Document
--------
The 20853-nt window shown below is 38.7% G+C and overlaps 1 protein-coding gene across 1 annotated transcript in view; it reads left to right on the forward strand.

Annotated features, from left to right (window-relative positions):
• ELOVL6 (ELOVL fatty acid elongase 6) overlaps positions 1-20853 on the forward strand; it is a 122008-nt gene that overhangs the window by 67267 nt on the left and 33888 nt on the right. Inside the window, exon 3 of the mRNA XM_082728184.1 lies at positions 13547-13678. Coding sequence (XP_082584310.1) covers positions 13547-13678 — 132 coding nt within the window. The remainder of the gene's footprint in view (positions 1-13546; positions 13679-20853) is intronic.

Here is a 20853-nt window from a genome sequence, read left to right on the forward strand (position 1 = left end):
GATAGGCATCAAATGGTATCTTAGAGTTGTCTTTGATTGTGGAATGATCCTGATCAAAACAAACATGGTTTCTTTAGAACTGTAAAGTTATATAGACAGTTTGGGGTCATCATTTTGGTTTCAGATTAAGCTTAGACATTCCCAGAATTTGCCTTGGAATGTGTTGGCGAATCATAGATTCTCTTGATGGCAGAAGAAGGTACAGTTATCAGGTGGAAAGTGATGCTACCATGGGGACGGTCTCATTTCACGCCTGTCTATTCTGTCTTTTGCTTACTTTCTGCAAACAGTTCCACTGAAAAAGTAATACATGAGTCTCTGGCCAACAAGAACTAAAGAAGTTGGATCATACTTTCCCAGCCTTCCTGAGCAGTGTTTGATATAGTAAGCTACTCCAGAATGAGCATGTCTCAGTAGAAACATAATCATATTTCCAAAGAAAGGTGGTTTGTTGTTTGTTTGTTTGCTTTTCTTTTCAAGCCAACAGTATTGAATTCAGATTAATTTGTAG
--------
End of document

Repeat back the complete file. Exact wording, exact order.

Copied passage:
The 20853-nt window shown below is 38.7% G+C and overlaps 1 protein-coding gene across 1 annotated transcript in view; it reads left to right on the forward strand.

Annotated features, from left to right (window-relative positions):
• ELOVL6 (ELOVL fatty acid elongase 6) overlaps positions 1-20853 on the forward strand; it is a 122008-nt gene that overhangs the window by 67267 nt on the left and 33888 nt on the right. Inside the window, exon 3 of the mRNA XM_082728184.1 lies at positions 13547-13678. Coding sequence (XP_082584310.1) covers positions 13547-13678 — 132 coding nt within the window. The remainder of the gene's footprint in view (positions 1-13546; positions 13679-20853) is intronic.

Here is a 20853-nt window from a genome sequence, read left to right on the forward strand (position 1 = left end):
GATAGGCATCAAATGGTATCTTAGAGTTGTCTTTGATTGTGGAATGATCCTGATCAAAACAAACATGGTTTCTTTAGAACTGTAAAGTTATATAGACAGTTTGGGGTCATCATTTTGGTTTCAGATTAAGCTTAGACATTCCCAGAATTTGCCTTGGAATGTGTTGGCGAATCATAGATTCTCTTGATGGCAGAAGAAGGTACAGTTATCAGGTGGAAAGTGATGCTACCATGGGGACGGTCTCATTTCACGCCTGTCTATTCTGTCTTTTGCTTACTTTCTGCAAACAGTTCCACTGAAAAAGTAATACATGAGTCTCTGGCCAACAAGAACTAAAGAAGTTGGATCATACTTTCCCAGCCTTCCTGAGCAGTGTTTGATATAGTAAGCTACTCCAGAATGAGCATGTCTCAGTAGAAACATAATCATATTTCCAAAGAAAGGTGGTTTGTTGTTTGTTTGTTTGCTTTTCTTTTCAAGCCAACAGTATTGAATTCAGATTAATTTGTAG